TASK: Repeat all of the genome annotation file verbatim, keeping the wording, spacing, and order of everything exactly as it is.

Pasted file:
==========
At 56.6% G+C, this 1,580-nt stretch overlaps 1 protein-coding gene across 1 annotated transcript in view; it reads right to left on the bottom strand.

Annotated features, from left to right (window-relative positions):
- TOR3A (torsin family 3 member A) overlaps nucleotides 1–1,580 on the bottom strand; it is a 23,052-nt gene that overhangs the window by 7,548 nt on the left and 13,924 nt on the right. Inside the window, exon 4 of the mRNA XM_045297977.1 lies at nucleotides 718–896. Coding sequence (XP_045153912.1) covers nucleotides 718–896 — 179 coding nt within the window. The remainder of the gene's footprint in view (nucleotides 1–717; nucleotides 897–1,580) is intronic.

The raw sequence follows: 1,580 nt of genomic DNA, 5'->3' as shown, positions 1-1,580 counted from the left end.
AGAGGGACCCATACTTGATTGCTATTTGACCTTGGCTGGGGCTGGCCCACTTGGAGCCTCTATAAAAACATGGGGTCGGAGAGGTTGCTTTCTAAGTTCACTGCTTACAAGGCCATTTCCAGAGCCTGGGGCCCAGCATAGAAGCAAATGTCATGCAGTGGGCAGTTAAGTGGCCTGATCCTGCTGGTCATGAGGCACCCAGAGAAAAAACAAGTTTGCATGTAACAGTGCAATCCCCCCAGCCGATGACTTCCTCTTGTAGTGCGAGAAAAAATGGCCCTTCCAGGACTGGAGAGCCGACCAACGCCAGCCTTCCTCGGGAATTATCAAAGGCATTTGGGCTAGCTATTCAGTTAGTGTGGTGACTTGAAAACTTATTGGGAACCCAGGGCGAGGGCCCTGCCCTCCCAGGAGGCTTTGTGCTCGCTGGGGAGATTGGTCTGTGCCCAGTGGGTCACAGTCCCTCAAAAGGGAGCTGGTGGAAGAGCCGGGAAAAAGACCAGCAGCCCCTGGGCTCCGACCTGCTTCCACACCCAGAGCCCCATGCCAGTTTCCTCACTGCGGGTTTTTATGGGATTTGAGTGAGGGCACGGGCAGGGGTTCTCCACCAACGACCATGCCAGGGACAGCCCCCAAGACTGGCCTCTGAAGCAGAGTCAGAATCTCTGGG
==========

At 56.6% G+C, this 1,580-nt stretch overlaps 1 protein-coding gene across 1 annotated transcript in view; it reads right to left on the bottom strand.

Annotated features, from left to right (window-relative positions):
- TOR3A (torsin family 3 member A) overlaps nucleotides 1–1,580 on the bottom strand; it is a 23,052-nt gene that overhangs the window by 7,548 nt on the left and 13,924 nt on the right. Inside the window, exon 4 of the mRNA XM_045297977.1 lies at nucleotides 718–896. Coding sequence (XP_045153912.1) covers nucleotides 718–896 — 179 coding nt within the window. The remainder of the gene's footprint in view (nucleotides 1–717; nucleotides 897–1,580) is intronic.

The raw sequence follows: 1,580 nt of genomic DNA, 5'->3' as shown, positions 1-1,580 counted from the left end.
AGAGGGACCCATACTTGATTGCTATTTGACCTTGGCTGGGGCTGGCCCACTTGGAGCCTCTATAAAAACATGGGGTCGGAGAGGTTGCTTTCTAAGTTCACTGCTTACAAGGCCATTTCCAGAGCCTGGGGCCCAGCATAGAAGCAAATGTCATGCAGTGGGCAGTTAAGTGGCCTGATCCTGCTGGTCATGAGGCACCCAGAGAAAAAACAAGTTTGCATGTAACAGTGCAATCCCCCCAGCCGATGACTTCCTCTTGTAGTGCGAGAAAAAATGGCCCTTCCAGGACTGGAGAGCCGACCAACGCCAGCCTTCCTCGGGAATTATCAAAGGCATTTGGGCTAGCTATTCAGTTAGTGTGGTGACTTGAAAACTTATTGGGAACCCAGGGCGAGGGCCCTGCCCTCCCAGGAGGCTTTGTGCTCGCTGGGGAGATTGGTCTGTGCCCAGTGGGTCACAGTCCCTCAAAAGGGAGCTGGTGGAAGAGCCGGGAAAAAGACCAGCAGCCCCTGGGCTCCGACCTGCTTCCACACCCAGAGCCCCATGCCAGTTTCCTCACTGCGGGTTTTTATGGGATTTGAGTGAGGGCACGGGCAGGGGTTCTCCACCAACGACCATGCCAGGGACAGCCCCCAAGACTGGCCTCTGAAGCAGAGTCAGAATCTCTGGG